SP: Part of it has to do with the fact that, in general, we tend to think of the male point of view as universal. Jewish female comics aren't just representing a Jewish experience, they're representing a specifically Jewish female experience. If we think of comedy as something that's about people not only relating their own experiences but also punching up at systems of oppression, then Jewish women have two modes of othering. They're other because they're Jewish and they're other because they're women.
I think for a lot of especially contemporary Jewish female comics, but also historically, the response to misogyny and all of those struggles that come with being a loud, mouthy woman in a misogynistic world—that sometimes shines through a little bit more than the Jewish stuff. It's just added layers of otherness. Jewish men's comedy tends to revolve around making fun of and grappling with their Jewishness, because their Jewishness undermines their claims to "normal" American masculinity.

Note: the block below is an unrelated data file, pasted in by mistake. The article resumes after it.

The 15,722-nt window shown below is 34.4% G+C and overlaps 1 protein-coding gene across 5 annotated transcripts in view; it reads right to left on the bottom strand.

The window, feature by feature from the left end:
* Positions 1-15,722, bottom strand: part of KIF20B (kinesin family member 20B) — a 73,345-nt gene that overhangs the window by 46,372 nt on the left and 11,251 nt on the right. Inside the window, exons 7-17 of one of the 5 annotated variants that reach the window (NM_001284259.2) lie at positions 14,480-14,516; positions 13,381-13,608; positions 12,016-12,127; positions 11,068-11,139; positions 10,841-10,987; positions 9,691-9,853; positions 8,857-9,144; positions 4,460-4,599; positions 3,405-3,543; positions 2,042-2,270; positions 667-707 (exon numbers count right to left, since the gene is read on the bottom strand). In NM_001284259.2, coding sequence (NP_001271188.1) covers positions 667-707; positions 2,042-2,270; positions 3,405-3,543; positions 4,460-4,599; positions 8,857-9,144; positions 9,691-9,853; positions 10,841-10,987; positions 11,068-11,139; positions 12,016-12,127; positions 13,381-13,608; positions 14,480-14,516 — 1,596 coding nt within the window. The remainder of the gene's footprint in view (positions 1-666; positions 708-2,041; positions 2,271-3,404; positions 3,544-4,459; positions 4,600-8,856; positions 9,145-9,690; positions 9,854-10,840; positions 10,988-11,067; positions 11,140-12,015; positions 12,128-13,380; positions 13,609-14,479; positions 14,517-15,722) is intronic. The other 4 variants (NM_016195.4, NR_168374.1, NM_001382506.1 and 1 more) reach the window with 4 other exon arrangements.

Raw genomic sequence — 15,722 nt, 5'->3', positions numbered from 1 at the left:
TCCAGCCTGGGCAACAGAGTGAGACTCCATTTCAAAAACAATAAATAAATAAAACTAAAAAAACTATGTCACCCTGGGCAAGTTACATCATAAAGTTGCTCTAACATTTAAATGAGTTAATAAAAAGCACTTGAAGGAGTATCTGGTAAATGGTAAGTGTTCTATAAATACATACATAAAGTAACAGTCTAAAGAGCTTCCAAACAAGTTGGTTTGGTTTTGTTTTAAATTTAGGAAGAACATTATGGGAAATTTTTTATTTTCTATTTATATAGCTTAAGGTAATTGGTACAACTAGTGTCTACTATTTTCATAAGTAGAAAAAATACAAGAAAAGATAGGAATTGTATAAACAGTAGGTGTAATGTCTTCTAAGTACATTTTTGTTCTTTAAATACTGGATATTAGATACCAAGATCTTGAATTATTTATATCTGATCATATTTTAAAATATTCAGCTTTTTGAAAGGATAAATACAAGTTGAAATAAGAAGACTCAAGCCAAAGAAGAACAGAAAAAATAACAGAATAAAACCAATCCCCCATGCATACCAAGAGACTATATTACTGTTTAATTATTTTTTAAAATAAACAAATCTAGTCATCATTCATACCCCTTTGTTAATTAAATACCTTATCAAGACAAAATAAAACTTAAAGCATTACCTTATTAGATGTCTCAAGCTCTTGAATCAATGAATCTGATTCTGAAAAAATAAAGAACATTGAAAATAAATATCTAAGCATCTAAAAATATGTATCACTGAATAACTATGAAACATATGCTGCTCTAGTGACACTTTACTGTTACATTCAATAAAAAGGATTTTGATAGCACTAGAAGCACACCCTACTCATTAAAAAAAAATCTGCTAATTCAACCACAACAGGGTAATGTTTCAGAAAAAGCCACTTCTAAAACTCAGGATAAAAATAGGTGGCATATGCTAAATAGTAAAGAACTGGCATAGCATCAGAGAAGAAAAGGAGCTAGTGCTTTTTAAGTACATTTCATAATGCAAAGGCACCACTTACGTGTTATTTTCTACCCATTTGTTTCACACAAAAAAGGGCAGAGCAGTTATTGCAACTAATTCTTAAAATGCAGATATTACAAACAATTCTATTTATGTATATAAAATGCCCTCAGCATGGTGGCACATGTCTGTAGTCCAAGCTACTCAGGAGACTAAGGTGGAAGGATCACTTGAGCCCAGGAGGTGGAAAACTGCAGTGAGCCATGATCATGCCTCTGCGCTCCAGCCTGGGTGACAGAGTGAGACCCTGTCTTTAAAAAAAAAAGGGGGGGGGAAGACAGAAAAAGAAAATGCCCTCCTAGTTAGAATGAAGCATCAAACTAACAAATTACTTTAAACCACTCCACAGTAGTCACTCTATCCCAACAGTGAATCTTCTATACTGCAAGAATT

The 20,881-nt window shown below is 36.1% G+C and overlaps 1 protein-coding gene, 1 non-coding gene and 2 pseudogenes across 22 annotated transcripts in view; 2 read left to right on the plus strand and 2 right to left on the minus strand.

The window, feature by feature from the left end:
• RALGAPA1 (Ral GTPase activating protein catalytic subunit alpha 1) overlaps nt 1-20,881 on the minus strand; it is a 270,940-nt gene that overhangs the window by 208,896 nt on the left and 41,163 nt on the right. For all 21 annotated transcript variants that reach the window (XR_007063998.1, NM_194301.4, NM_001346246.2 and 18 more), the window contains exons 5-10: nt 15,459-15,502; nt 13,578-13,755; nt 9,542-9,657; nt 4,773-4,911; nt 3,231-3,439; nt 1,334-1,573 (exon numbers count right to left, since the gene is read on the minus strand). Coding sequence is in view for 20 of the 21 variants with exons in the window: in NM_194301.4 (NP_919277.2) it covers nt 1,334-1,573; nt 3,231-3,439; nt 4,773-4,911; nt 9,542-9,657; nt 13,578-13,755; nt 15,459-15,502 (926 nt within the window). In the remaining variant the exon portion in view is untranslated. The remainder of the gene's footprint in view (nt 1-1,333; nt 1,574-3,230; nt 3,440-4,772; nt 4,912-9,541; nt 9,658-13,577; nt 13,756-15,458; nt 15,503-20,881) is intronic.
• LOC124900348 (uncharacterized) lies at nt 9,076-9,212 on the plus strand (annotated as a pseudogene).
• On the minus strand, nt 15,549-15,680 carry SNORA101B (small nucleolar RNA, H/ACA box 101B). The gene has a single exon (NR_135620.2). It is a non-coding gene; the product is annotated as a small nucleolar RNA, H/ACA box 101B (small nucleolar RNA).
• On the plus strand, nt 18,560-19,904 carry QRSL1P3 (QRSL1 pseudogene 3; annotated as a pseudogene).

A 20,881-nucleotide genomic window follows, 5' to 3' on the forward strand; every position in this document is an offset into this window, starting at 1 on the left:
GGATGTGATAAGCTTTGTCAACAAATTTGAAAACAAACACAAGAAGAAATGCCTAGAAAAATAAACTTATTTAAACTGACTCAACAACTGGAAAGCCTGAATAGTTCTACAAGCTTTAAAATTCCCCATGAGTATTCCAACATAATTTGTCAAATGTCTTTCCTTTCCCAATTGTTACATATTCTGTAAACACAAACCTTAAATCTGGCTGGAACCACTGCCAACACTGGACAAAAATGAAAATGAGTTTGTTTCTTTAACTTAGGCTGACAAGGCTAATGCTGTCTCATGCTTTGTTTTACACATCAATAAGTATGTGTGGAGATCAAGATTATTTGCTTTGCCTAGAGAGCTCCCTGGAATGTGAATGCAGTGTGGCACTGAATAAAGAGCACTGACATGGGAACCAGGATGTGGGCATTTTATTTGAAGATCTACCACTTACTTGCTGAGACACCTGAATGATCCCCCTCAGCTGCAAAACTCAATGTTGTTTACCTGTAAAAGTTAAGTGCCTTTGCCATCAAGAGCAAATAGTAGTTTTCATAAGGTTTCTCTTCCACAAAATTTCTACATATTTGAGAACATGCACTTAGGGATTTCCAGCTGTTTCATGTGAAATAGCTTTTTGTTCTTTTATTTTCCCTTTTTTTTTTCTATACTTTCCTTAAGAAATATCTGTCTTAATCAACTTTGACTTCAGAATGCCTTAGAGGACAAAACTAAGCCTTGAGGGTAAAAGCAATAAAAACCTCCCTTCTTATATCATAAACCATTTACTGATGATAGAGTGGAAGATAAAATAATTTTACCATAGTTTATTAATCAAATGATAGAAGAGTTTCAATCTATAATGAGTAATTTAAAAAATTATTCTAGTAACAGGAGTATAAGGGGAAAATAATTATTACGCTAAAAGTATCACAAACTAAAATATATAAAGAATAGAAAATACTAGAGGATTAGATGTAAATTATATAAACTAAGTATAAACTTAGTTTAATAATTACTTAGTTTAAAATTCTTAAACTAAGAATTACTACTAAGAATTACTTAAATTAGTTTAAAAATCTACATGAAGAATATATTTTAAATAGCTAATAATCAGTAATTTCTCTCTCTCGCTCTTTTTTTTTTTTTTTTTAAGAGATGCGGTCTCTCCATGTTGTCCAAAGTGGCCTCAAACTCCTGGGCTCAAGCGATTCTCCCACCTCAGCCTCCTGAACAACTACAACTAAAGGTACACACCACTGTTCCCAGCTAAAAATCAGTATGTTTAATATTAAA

With Jewish female comics, it's much more about what being a woman means in a man's world. You see it a lot with Midge's comedy [in The Marvelous Mrs Maisel], which is very much rooted in traditional Jewish female humor—Joan Rivers, Jean Carroll. But also, because it's a contemporary series, it's very much reflected in the ethos of recent Jewish female comedians like Ilana Glazer and Abbi Jacobson and Amy Schumer and Jenny Slate.